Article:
If we have groups, we obviously need to associate groups with roles.  If we agree to call the "groups" roles, the group-role association becomes part of the role hierarchy.

I understand that from the standpoint of simple mechanics, this will work.  However from the
standpoint of model clarity and consistency with our users, administrators and the majority
of developers using our API's (not to mention us) it will not fit.  It will create more chaos
than it's worth.  Let's grok the code and make sure we have no problem.
Now if I
understand what you are proposing it is to have a "group" which has a
set of users associated with it (like a role) and has roles
associated with it.  

No the group is just a group.  It sits out there.  The role-assignment is what is our
join table used to associate the group with the roles.

I'm not claiming that the association is stored in any particular place.  If you want to claim that the role-assignment is an object then we will have to make all the associations objects so we don't bias the discussion by implementation details about which end of an n-n relationship we store the pointers.

This is not making sense to me here.

The creation of a role-assignment object is the least bias you can have since it removes the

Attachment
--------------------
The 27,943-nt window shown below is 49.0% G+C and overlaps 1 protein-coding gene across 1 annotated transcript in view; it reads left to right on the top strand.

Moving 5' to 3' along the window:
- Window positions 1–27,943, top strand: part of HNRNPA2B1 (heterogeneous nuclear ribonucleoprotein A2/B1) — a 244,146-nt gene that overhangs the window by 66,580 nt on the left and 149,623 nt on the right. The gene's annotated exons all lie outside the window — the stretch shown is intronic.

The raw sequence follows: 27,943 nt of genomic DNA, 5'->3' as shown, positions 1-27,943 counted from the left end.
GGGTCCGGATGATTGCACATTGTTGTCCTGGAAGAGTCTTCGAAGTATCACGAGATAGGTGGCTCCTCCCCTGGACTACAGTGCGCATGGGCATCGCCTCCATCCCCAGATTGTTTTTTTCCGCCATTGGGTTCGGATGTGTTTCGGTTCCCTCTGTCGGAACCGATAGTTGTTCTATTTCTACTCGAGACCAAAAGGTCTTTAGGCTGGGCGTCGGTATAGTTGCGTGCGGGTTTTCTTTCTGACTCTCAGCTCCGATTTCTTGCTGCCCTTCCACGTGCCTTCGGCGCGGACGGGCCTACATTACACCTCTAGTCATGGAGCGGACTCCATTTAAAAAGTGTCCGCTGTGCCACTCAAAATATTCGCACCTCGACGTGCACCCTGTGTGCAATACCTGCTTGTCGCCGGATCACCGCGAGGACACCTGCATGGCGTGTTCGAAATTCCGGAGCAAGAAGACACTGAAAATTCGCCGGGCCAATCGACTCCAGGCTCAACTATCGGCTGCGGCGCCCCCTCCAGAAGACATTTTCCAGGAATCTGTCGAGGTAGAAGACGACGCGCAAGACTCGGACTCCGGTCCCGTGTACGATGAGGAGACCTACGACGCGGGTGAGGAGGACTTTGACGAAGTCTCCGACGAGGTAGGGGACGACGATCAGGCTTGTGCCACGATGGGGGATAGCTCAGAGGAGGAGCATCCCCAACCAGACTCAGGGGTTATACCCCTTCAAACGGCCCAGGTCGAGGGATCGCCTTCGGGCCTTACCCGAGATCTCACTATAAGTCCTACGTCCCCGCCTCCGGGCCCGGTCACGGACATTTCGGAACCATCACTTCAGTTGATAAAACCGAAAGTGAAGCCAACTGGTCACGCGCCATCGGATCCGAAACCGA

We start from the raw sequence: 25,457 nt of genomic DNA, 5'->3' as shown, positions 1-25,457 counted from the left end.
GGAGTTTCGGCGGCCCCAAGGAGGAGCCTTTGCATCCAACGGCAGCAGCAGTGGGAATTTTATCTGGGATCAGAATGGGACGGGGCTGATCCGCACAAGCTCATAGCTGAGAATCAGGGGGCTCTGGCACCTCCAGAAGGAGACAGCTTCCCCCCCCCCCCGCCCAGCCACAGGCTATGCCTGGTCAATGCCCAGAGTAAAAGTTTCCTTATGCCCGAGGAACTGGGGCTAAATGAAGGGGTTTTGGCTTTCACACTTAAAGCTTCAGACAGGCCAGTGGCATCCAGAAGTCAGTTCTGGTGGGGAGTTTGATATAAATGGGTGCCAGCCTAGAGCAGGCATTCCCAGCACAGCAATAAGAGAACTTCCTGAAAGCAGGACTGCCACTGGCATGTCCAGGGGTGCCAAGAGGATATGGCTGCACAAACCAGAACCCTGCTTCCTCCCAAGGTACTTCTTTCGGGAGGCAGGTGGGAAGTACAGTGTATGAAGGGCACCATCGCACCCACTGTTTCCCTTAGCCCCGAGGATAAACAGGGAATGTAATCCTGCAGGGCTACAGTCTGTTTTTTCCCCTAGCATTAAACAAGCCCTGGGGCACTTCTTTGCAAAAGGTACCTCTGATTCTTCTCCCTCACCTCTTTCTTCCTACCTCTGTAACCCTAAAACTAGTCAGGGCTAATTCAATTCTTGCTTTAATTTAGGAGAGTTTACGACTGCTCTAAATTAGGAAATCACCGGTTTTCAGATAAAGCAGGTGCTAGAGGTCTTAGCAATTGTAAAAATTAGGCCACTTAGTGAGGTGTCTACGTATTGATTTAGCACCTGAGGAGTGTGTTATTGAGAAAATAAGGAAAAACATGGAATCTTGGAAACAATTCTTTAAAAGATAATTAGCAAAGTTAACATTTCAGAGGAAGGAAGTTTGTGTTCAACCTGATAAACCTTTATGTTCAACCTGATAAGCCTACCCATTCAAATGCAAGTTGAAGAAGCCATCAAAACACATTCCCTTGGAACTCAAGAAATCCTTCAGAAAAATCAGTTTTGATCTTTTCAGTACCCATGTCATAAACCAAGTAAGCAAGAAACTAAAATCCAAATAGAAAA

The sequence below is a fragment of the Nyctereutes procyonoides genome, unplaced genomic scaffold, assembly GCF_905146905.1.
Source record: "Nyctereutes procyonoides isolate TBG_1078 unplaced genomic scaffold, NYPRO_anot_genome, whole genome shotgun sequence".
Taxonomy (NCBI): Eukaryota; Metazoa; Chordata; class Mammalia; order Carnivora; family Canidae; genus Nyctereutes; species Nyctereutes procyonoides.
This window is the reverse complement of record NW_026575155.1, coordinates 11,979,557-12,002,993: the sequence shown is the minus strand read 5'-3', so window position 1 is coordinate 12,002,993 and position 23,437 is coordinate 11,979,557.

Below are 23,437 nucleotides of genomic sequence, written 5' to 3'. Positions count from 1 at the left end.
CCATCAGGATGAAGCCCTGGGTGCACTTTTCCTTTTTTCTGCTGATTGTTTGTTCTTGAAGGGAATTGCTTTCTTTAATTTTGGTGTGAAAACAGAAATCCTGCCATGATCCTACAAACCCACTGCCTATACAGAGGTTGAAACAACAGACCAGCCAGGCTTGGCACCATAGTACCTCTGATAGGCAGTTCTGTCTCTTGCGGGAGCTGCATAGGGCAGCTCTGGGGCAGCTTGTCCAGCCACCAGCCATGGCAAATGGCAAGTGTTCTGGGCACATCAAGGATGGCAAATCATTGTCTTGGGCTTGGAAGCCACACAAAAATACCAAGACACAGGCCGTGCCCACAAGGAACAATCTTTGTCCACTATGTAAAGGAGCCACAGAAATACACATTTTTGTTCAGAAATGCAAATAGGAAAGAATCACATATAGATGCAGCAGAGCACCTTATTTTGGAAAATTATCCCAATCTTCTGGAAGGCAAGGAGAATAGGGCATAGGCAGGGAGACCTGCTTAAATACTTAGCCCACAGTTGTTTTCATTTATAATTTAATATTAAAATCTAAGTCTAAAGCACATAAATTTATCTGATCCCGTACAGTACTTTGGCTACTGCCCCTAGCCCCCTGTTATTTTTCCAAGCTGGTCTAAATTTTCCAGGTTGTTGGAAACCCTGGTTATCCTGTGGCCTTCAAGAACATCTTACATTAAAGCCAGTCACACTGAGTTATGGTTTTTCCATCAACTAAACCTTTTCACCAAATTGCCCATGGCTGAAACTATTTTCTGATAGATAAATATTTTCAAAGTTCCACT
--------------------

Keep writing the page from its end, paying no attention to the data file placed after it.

directionality by putting the associations in objects other than groups or roles.  It decouples
us from being at a particular "end of an n-n relationship."

Did I miss something?

...
It's not just some ONE else.  It's the majority of systems out there.  I'm telling
you that by pissing straight against the wind on this one your going to have us wet
and dirty :).

Let's look again at the division of labor:

(1) operator/administrator

     - creates, deletes, modifies users
     - creates, and deletes groups
     - adds and removes users from groups

so AFAICT the model I'm talking about supports this just fine, provided the UI these people use labels the roles "groups". 

What about our API's?  Are our API users going to need API's that refer to roles or groups?  Where
does this end?